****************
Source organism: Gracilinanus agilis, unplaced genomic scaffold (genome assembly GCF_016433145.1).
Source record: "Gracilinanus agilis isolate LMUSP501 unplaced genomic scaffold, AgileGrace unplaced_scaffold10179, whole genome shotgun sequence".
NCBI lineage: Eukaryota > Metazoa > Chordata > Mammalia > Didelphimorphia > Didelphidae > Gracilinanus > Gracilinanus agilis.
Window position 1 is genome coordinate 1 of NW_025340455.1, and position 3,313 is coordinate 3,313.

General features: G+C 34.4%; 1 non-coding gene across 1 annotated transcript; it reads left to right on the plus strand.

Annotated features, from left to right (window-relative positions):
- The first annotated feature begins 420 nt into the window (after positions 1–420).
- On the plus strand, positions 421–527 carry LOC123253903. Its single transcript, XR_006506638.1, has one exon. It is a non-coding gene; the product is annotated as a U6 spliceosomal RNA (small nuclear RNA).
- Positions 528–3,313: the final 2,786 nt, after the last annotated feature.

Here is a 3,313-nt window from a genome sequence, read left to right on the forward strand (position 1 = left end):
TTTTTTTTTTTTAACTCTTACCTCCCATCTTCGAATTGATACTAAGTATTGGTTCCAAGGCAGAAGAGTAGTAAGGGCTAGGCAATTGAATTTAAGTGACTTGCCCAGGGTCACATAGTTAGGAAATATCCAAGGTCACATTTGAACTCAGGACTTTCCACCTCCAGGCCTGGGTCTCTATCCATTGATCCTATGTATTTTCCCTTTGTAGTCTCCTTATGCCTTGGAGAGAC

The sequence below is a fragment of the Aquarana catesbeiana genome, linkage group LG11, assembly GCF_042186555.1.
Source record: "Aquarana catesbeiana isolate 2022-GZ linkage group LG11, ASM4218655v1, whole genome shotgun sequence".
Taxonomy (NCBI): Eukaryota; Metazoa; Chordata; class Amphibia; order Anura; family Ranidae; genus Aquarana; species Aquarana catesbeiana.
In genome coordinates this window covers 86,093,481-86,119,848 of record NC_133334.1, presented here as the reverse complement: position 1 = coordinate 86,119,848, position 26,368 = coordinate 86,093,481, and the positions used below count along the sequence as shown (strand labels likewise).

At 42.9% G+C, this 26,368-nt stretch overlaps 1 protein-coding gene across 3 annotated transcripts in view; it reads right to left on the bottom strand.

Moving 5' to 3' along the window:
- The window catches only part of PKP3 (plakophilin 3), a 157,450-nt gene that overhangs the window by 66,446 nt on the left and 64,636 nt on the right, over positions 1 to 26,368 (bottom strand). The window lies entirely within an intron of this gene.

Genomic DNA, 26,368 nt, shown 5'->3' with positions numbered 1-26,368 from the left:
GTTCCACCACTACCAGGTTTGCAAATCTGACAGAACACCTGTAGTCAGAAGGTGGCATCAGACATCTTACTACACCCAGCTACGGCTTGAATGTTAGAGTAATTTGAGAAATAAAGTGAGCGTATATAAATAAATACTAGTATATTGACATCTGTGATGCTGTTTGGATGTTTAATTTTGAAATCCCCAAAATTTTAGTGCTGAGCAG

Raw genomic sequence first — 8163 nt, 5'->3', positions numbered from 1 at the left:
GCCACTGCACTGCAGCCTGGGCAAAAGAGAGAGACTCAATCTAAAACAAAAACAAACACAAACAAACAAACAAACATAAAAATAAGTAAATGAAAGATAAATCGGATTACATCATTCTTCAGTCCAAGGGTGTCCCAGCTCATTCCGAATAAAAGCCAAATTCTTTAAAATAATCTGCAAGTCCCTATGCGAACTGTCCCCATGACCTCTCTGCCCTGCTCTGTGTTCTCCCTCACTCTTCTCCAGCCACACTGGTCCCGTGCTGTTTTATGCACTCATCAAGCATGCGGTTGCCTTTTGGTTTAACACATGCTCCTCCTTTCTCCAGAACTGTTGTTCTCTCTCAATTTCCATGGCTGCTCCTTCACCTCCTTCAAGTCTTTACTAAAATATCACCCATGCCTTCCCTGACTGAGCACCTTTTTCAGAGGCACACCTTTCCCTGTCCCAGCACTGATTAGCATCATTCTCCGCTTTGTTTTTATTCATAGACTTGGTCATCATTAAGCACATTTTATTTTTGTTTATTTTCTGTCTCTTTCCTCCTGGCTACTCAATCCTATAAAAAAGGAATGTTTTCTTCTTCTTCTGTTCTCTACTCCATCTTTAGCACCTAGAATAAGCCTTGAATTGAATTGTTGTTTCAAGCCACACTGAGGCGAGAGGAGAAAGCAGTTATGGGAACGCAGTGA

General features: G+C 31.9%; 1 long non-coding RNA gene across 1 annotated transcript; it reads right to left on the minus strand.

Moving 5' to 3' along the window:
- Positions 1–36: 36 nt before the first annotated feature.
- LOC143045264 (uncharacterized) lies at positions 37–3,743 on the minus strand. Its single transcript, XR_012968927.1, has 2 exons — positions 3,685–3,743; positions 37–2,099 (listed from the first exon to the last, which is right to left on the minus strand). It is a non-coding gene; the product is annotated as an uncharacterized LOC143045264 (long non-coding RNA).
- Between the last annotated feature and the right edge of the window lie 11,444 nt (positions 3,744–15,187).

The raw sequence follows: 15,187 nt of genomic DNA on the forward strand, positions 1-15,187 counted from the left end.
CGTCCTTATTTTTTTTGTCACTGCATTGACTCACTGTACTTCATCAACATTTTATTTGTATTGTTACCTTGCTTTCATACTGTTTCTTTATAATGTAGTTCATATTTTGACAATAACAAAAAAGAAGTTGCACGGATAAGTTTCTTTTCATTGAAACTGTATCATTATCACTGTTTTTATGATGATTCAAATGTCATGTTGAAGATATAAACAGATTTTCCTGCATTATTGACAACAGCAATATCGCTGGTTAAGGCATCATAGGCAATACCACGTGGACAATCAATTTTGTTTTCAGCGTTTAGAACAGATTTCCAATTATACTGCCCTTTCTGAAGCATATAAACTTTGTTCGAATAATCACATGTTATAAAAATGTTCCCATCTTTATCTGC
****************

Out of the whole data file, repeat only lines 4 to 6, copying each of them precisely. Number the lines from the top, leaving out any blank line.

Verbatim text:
Window position 1 is genome coordinate 1 of NW_025340455.1, and position 3,313 is coordinate 3,313.

General features: G+C 34.4%; 1 non-coding gene across 1 annotated transcript; it reads left to right on the plus strand.

Annotated features, from left to right (window-relative positions):